nailak and crescent I actually knew about Hamza whilst watching a video where he confronted Aron Ra and PZ Myers outside an atheist convention and tried to engage them in a debate. I felt he wasn't a bad person, quite likeable actually, friendly, humble... ? But I felt his arguments were a lost cause. PZ Myers was not interested in what ifs. What if there is something controlling all you see, what if God is behind it... and he tried to argue about how the Quran is God's work because some things said in there turned out to be similar to recent scientific research. And then PZ was saying, no its not similar. Its not accurate. etc.. it was a very entertaining video though to me smile I saw another vid of him handing out leaflets on the street and EDL members approached him and he was very good at his social skills... got them all to shake hands with him and leave peacefully.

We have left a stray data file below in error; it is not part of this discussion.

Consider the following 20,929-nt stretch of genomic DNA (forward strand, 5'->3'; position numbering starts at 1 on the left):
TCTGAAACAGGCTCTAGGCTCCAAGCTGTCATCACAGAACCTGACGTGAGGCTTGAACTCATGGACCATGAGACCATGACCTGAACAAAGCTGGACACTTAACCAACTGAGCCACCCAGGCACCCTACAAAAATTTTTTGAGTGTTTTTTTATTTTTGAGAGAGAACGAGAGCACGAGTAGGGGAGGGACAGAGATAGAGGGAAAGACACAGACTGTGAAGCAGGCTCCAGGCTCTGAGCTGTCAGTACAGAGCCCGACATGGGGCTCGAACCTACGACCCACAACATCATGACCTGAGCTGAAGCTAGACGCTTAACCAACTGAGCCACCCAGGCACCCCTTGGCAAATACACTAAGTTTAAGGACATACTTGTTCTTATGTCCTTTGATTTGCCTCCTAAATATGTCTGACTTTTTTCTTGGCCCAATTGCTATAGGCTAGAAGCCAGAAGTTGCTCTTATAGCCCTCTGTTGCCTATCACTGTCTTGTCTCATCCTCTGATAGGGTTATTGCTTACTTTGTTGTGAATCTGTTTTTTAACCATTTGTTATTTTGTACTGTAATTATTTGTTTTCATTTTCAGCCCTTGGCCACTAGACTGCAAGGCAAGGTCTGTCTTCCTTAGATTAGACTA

firefly11 Fri 04-Jan-13 01:02:34

crescent btw my friend does say the same thing as you regarding the Saudis destroying ancient religious sites for commercial purposes.

firefly11 Fri 04-Jan-13 01:18:51

Me personally though, I think I'm with her in the sense that we believe in secularity in public life. And religion is a private matter. We don't like going around telling people in real life our beliefs as we feel its our business. I remember asking on a Muslim forum once if its possible to be Muslim and secular, and the overwhelming response was no. But she would tell me don't listen to what others say. People don't have to start wearing cotton jubah, grow beards and stop listening to music because they are Muslim. I can see why some other stricter Muslims would say she's not a true Muslim, etc. I'm really not interested in all that fighting and that's one reason why I am remaining non religious.